CINCINNATI - As soon as he heard about the death of Sonny Kim, the Cincinnati police officer killed in the line of duty this past June, Kevin Necessary knew what he had to do.
That same impulse kicked into gear when he heard the news of the tragic shooting of two journalists from Virginia's WDBJ on live television. He started sketching.
On Wednesday, he penned a cartoon in remembrance of slain journalists Alison Parker and Adam Ward that was shared across the country.
“I saw the logo of the news site and WDBJ, and I saw the CBS eye symbol, and all I could think about is, ‘It’s crying, we’re having a collective moment of grief,” Necessary said. “It just immediately stood out to me.”
Necessary has been WCPO.com’s cartoonist since 2014.
— Kevin Necessary (@knecessary) July 7, 2015
He started out doing sports-related panels and now creates at least two cartoons for WCPO.com each week, including a popular “Caption This” feature where readers and viewers can come up with the words to go with his drawings.
— Kevin Necessary (@knecessary) August 6, 2015
It's not the only piece of Necessary’s work that has received national attention.
“The Sonny Kim (cartoons) were very popular,” Necessary said. “I think they just became something that was shared by a lot of people to really express the grief the community felt about his death.”
So many people connected with the drawing that funeral directors emblazoned the hearse that carried Kim to his final resting place with the image, something Necessary said was “very amazing and humbling.”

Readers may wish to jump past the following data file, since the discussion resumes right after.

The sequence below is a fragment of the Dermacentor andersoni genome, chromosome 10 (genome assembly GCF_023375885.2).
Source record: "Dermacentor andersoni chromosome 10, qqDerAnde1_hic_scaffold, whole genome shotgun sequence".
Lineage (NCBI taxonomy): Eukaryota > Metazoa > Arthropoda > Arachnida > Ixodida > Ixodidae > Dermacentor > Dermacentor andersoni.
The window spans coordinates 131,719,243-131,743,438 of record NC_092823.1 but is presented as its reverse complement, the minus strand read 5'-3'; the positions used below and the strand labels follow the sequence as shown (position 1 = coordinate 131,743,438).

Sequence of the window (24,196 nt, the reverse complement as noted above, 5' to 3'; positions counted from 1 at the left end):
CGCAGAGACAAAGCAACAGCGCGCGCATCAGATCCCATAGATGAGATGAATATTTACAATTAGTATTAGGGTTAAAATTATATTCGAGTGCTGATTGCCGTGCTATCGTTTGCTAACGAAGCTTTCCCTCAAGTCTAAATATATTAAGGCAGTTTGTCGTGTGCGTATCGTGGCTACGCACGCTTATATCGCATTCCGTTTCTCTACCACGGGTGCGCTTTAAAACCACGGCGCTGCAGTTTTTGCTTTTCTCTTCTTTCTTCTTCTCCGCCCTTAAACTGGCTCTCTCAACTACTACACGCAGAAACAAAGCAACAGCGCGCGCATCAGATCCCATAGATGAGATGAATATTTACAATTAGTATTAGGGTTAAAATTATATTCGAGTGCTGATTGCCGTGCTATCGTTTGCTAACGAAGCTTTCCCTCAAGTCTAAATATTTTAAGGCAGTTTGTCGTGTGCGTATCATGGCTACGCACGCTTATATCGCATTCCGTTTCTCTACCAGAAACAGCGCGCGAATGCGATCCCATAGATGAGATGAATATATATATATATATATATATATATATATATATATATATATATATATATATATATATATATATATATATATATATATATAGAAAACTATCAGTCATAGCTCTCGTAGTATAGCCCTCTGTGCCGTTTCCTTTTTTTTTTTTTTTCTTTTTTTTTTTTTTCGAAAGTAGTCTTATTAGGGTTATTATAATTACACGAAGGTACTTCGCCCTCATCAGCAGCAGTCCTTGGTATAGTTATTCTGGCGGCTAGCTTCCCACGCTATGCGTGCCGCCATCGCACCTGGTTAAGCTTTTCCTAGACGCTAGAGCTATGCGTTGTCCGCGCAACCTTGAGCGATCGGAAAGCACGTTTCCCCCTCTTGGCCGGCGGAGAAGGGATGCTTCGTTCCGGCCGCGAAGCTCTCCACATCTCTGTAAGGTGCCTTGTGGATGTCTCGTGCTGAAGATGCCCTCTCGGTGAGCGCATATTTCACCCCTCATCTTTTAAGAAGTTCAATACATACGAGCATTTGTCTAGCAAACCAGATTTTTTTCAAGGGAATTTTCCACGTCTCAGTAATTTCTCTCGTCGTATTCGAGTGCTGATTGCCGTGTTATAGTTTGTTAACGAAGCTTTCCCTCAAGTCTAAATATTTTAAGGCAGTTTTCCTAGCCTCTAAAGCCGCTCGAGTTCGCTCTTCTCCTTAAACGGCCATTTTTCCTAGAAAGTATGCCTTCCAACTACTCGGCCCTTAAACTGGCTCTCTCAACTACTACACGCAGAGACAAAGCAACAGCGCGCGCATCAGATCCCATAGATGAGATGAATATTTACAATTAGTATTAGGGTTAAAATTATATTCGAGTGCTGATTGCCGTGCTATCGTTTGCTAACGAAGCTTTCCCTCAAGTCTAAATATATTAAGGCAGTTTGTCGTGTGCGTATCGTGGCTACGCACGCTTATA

Describing the creative process behind the cartoons is complicated at best, and mostly about figuring out what connects emotionally to people.
Upon hearing about the shooting of 4-year-old Marttaisha Thomas on July 30, Necessary said he felt angry, so he created an editorial cartoon depicting a teddy bear shot through with bullet holes and surrounded by shell casings.
“I knew what the image was saying to me, and it was expressing my anger, my frustration and my sadness,” he said.
For Necessary, the images are conversation starters, meant to get readers to start thinking about the problems -- and victories -- affecting their lives.
“My cartoons aren’t a 1,000-word column; they can't get into an issue,” he said. “…(but they are) something you can see immediately and it gets you talking and thinking about things.”
When it comes to lighter topics, some of his favorite creations play off of the quirkiness of the Queen City.
“One of my favorite cartoons was from last year,” Necessary said. “During the whole Save Our Icons campaign one of the icons I suggested saving was the Reds, like ‘There’s another icon that needs to be saved.’”
Cartoons are a reflection of the news of day, or the city, he said, adding “I like to reflect the good things and the bad things, warts and all.”
Check out Necessary's interview with WCPO.com Editor-in-Chief Mike Canan here.